So what was the frequency of movie releases back then? I’m sure a lot of the reason marketing had to go to a standard formula is just due to the amount of movie released now. They don’t have the time or money to creatively market it all. They just have to choose the few blockbusters.

    However, I think we could stand to resurrect a few of these ideas!

  2. Sam (405) said,

    January 25, 2007 at 12:19 pm

    There were actually more films released then than now. Sound and modern special effects really slow down production. Before either, you could crank them out pretty fast. These days, we get about 300 films per year; in 1928, there were 820.

    Everything was different, though. Distribution patterns were radically different — you never saw “wide releases,” for example. Films rolled out to theaters gradually. I suspect this was a lot of the reason that the onus of marketing fell on the theaters rather than the studios. Most of all, the cash flow between the studios and theaters was different, so the incentive to advertise was in a different place. It’s a pretty complicated picture, and one I don’t completely understand, so it’s tough to track. But these days, studios have a much stronger vested interest in total ticket sales. In 1928, the focus of the studios was more on theater coverage, and so the focus of their own advertising was more to exhibitors than individual patrons.

    But certainly the fact that it’s the theaters, not the studios, doing so much of the advertising explains why so many of these marketing stunts have such a local feel to them. A studio can’t market a film to theaters by holding chubby baby parades all over the place. But the proprietor of some town’s single movie theater could reach its entire patronage just by marching up and down main street.

  3. Grishny (156) said,

    January 25, 2007 at 1:06 pm

    I read a term that I didn’t recognize two or three times on those pages. “Tie up.” From the context, it sounds like they’re talking about the theaters arranging some kind of cooperative promotion with whoever it is that they’re to “tie up” with.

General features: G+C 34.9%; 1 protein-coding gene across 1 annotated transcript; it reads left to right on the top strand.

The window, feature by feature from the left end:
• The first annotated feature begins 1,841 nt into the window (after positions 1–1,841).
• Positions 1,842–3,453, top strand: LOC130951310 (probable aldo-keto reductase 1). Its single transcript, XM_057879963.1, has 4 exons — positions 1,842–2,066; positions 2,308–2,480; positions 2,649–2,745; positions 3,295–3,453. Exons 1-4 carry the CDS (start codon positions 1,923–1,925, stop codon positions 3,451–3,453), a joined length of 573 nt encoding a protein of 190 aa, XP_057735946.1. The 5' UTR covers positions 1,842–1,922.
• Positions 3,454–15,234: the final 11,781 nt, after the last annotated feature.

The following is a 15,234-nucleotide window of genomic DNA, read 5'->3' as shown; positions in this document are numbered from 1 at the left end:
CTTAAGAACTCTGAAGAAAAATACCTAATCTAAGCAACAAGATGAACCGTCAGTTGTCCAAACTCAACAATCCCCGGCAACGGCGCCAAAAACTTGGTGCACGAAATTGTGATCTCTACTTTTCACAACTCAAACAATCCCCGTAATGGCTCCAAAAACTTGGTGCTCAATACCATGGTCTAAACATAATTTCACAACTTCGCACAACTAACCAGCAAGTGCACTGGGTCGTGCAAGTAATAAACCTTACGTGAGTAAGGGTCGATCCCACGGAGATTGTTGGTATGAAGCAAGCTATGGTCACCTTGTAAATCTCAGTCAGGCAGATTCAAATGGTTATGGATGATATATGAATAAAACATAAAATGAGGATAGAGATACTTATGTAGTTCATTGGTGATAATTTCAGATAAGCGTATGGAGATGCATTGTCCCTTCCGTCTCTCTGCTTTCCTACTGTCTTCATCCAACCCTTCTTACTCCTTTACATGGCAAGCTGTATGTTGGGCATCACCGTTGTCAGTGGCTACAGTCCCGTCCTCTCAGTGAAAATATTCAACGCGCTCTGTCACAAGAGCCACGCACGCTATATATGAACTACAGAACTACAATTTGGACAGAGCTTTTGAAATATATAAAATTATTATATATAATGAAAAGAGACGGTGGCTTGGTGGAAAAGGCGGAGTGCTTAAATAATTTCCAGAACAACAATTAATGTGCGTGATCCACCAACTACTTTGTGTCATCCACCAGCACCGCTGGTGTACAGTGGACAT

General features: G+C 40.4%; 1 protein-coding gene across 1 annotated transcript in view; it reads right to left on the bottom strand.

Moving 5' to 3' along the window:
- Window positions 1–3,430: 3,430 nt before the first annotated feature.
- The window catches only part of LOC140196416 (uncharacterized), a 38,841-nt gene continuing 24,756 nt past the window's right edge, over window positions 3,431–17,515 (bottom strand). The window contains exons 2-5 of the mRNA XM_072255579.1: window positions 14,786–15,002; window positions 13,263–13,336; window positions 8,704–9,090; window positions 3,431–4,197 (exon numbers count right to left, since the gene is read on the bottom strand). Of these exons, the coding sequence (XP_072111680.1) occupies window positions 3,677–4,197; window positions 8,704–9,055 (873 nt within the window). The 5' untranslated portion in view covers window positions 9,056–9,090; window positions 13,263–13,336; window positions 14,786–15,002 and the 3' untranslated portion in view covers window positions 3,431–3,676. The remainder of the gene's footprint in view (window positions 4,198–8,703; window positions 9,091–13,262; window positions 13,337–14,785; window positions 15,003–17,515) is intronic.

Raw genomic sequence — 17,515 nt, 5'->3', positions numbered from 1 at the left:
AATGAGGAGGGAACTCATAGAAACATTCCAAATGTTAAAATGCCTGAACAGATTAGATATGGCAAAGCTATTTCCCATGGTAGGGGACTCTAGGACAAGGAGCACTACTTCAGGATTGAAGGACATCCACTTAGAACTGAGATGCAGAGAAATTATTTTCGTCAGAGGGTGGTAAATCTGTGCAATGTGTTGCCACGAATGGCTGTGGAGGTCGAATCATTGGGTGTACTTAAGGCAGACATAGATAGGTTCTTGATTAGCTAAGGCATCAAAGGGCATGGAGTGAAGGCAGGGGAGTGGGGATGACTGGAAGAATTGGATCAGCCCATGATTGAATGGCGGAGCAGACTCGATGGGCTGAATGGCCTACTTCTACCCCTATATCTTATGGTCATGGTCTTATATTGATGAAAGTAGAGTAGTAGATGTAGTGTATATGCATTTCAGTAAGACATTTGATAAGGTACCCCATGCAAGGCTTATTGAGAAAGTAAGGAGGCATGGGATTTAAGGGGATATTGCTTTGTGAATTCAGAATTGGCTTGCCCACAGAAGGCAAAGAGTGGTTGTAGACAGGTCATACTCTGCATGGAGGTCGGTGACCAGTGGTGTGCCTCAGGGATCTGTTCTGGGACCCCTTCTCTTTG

One of the funniest things about reading these is just seeing how much the language of advertising and marketing has changed over the last 8 decades. If I went to a marketing meeting nowadays and suggested that we “tie up” with another organization on something, I’d be met with a room full of blank stares.

  4. wintermute (157) said,

    January 25, 2007 at 3:47 pm

    All the more reason to remember history. What particularly strikes me is that, here, blackface is used as a marketing tool. If it were contained in an artistic work, that would be less shocking. The goal of art isn’t necessarily to have mass appeal. The purpose of art may be to entertain only a few, or not to entertain at all but to startle, shock, scare, or provoke thought. But the purpose of marketing is to persuade as many people as possible to buy your product or service. An exhibitor using this marketing stunt to sell tickets to a movie clearly believes that a gimmick involving blackface has a chance of stirring general interest. And that’s an unnerving thought.

    Dave Neiwert at Orcinus has recently been writing a 10-part (well, currently 8-part) history of racism in America. I’m finding it an excellent read, and seems very well researched, though I (of course) can’t swear that it’s 100% accurate. Part 6: Strange Fruit, and Part 7: After Sundown deal with the treatment of blacks in America after emancipation, and the picture they paint of the 20’s and 30’s is not a pretty one, but does go some way to explaining why casual use of blackface might be reasonable acceptable.

    There were actually more films released then than now. Sound and modern special effects really slow down production. Before either, you could crank them out pretty fast. These days, we get about 300 films per year; in 1928, there were 820.

    A better question in this context might be: what was the frequency of releases in an average cinema? This works out as 6 new movies released per week now (which seems doable, if tight, in a 10-screen multiplex), compared to 16 a week in 1928 (which seems, frankly, impossible for a single-screen cinema to handle).

    Now I have it written down, I wonder if this question is even answerable…

  5. Sam (405) said,

    January 26, 2007 at 12:19 pm

    wim: The missing factor that makes the question tough is, what percentage of movies did theaters ever screen at all? Again, a huge difference between then and now. Today, most multiplexes get pretty good coverage of wide releases, but even they don’t quite get them all.

    But in the 20s, it’s a more complicated picture, one I would love to cover in a future Vintage post, but I don’t quite understand it well enough. Suffice it to say that it was common for theaters to only screen movies from one particular studio at a time. The “wide release,” as we think of it today, just didn’t exist. A better analogy is the world of live theater, where towns all have their own local playhouses with their own programming, and sometimes a theater group makes a road show tour of playhouses. It’s still not quite analogous, but it’s closer to the mark.

    I do have some pages of revenue reports by theater, which list what titles were playing where, in several major cities. Next week we should talk about sound again, but maybe the week after, I’ll post some of these pages and talk about the distribution patterns, and maybe that will help explore the issue.